Being a writer is not about some exclusive club that only other people are allowed to join. It’s about putting your butt in the chair and writing every day. So, if you’ve written today, congratulate yourself - because you’re already on the journey and you are a writer.
Check out one of Alafair’s books here at the library. They’re great!

Thanks, as always, to our guest blogger, New Jersey author Bob Daniher. His words of encouragement to writers everywhere are always welcome. - Anne
Bob's other posts can be found here.

Tuesday, February 21, 2012

Bones in the Belfry

Suzette Hill's mystery series is a hilarious caper set in 1950s Sussex, England. The hapless, harried vicar Francis Oughterard wishes for nothing more than a peaceful life. Unfortunately, he accidentally murdered one of his parishioners - a demanding woman dead set on marrying him - after she shattered his last nerve by popping up during a walk in the woods.
The vicar would not have been able to elude the police on his own, but he has a wily cat and a faithful dog who work together to keep him out of the hangman's noose. In Bones in the Belfry, the second book in the series, Francis is further driven to drink (and piano playing) when a shady art dealer who helped him with his alibi asks him to store a few ill-gotten paintings for him.

E. F. Benson (Mapp and Lucia), P.G. Wodehouse (Jeeves) and Jerome K. Jerome are similar authors recommended by reviewers.

Wednesday, February 15, 2012

Lincoln Exhibit at the Library

Lawrence Fuhro has lent the library his collection of Lincoln memorabilia for the month of February, in honor of Lincoln's birthday. You may recall his last exhibit at the library, (Way) Back to School, in September 2010.

This is a paperweight version of Gustave Borglum's life-size statue in Newark's Court House Plaza. Borglum was the sculptor of Mount Rushmore.

Souvenir posters from 1909, the centennial of Lincoln's birth.

A life mask, one of a hundred copies made in 1860 by the sculptor Leonard Volk. Upon seeing the mask, Lincoln exclaimed, "There is the animal himself."

Tuesday, February 14, 2012

Valentine's Day - Nonfiction Edition

Remember the Sweet Things by Ellen Greene
Greene kept a list of all the things her husband did for her on Valentine's Day over the years. Publisher's Weekly calls this memoir "a gentle and genuine reminder that the smallest things in life are the most precious."
306.87 GREENE

Valentines by Ted Kooser
Poems that former Poet Laureate Ted Kooser has sent on postcards to women (2600 in 2006 alone!) every Valentine's Day since 1986.
811.54 KOO

Flower Confidential by Amy Stewart
A third of all cut flowers are sold on Valentine's Day, according to this book on the global flower industry. The epilogue is a behind-the-scenes look at a Manhattan florist's on February 14, the busiest day of the year.
338.1 STE

Making Your Own Cards by Lynda Watts
Chapter 3, "With Love", has beautiful designs for two different valentines.
745.594 WAT

Paula Deen Celebrates! by Paula Deen
Paula Deen's recipes for this "romantical" holiday include crab-stuffed shrimp and molten lava cakes.
641.568 DEE

Monday, February 13, 2012

Database Trial: America's News

The Berkeley Heights Public Library subscribes to The Star Ledger and The Independent Press online through NewsBank.  To read these newspapers online, click on the 'Databases & Article's link on the library website.
From today through March 13, 2012, NewsBank is offering a trial of 'America's News' to Berkeley Heights patrons. Click on the button at the top of this post to try any of hundreds of American newspapers and tell us how you like this product.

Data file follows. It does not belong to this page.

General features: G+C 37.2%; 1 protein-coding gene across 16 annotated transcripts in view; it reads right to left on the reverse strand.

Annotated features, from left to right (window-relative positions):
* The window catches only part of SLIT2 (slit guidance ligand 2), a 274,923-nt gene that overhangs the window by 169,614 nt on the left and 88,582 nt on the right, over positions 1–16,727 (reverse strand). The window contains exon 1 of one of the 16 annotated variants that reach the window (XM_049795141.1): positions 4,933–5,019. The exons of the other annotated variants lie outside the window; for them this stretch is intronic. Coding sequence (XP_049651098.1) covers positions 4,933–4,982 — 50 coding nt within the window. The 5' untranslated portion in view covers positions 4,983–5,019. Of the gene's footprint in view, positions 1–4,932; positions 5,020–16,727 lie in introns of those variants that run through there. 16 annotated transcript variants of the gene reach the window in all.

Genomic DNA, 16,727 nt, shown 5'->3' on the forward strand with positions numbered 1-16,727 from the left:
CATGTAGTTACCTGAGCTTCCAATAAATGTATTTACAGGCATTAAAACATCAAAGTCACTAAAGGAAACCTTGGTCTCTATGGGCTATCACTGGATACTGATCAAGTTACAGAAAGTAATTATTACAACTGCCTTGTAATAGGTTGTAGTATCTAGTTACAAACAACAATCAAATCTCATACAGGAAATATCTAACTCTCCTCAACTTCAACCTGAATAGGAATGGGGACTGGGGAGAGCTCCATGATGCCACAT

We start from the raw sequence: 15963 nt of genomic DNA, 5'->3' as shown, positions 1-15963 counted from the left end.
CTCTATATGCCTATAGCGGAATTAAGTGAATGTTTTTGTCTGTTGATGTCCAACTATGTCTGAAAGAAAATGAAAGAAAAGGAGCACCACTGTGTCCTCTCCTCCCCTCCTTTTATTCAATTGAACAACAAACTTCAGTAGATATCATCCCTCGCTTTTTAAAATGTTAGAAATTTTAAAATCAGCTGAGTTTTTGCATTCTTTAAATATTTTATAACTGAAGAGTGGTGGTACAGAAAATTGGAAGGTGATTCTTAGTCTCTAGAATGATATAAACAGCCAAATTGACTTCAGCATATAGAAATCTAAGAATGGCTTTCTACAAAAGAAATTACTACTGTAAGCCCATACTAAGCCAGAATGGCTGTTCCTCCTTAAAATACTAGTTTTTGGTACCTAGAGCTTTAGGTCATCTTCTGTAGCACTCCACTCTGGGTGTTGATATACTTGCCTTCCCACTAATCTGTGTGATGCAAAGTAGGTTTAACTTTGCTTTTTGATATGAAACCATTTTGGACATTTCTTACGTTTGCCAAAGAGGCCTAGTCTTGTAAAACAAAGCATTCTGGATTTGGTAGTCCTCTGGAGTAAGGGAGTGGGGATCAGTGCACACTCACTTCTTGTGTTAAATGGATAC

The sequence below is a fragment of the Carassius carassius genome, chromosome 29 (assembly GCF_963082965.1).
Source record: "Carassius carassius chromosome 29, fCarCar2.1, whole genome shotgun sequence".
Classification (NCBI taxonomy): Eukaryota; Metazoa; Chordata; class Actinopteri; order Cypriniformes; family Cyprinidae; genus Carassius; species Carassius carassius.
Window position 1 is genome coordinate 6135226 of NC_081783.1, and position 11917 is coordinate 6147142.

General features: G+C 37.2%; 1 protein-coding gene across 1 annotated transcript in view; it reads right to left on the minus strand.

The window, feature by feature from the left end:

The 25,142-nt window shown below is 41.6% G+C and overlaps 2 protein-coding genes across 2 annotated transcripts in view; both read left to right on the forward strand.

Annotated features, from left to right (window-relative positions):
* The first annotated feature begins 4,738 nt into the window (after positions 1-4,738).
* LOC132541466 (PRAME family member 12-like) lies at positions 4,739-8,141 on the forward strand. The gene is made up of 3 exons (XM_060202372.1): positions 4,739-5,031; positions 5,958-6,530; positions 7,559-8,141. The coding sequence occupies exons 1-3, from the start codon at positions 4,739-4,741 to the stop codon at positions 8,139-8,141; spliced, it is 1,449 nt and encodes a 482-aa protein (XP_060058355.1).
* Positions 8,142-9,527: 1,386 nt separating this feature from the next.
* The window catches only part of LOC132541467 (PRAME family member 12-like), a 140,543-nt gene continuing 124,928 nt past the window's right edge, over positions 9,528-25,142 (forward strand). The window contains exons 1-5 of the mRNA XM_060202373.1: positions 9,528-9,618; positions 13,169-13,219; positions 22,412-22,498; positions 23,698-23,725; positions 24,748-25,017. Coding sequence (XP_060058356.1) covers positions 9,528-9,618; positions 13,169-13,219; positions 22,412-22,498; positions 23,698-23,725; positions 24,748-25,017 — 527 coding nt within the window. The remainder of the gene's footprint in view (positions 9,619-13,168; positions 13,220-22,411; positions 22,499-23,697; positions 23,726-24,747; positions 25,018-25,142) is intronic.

What is 'America’s News'?
"Search current and archived coverage of issues, events, people, government, sports and more with the largest collection of full-text U.S. newspapers, including Star Ledger, Independent Press, and USA Today. Includes staff-written articles, obituaries, editorials, announcements, real estate and other sections."

Thursday, February 9, 2012

Learn Languages on Your Smart Phone

  The Berkeley Heights Public Library offers free online language tutorials from Mango Languages. Patrons with smart phones (iPhones or Android) who use the Boopsie app to access the library catalog, their account and library databases, can also use Mango on their phone. According to our usage statistics, Spanish is popular, but so is French, Italian and Hebrew. The library also offers language learning through CD audiobooks. To find our app, click on the link on our homepage. To use Mango Languages on your computer, click on "Databases & Articles" on our homepage, then scroll down to Mango. Mango offers dozens of languages as you can see in the picture of their course offerings. Mango also offers English for non-native speakers.
Related websites: the Mango Blog
Mango on YouTube

Monday, February 6, 2012

Book Group to Discuss True Crime Title: The Reservoir

The Tuesday night book group will discuss John Milliken Thompson's The Reservoir, tomorrow night at 7:30 p.m. Thompson read about the1885  murder of Lillian Madison in a history of Richmond, Virginia and began to research and write a non-fiction account based on the trial transcripts and the book by the accused murderer, Tommie Cluverius. Eventually, the author decided that the story would be better told as historical fiction. The response so far from the book group is very positive and I found the book riveting, although extremely tragic and disturbing. This murder mystery takes you into the mind of the accused, the agony of the families involved and the suspense of the trial. The Reservoir will appeal to history buffs, true-crime fans, readers of legal thrillers, and anyone interested in Southern history.
Related links:
 John Milliken Thompson's website has an interview with the author, documents, maps and photographs of historical Richmond, Va. 
A reading group discussion guide from the publisher has suggested topics and questions.
A video booktrailer from the publisher captures the Southern Gothic feel of the book.
Southern Literary Review article about the book.
"Hey, we drink out of there!" from the Library of Virginia blog
The Murder of Lillian Madison from a VCU blog has photographs of present-day Richmond where some of the scenes in the book took place.

Shaquille O'Neal's Shoe

You never know what you may encounter at the Berkeley Heights library any given day. Perhaps a sports mascot. Perhaps a live rabbit. Today, it was Shaquille O'Neal's shoe, brought in by a student whose mother won it at an NBA All-Star game. We forgot to ask what size it was, but it was probably a 22.

Although the shoe has moved on, the children's department has some new murals by Bea Tobolewski that you can peruse any time.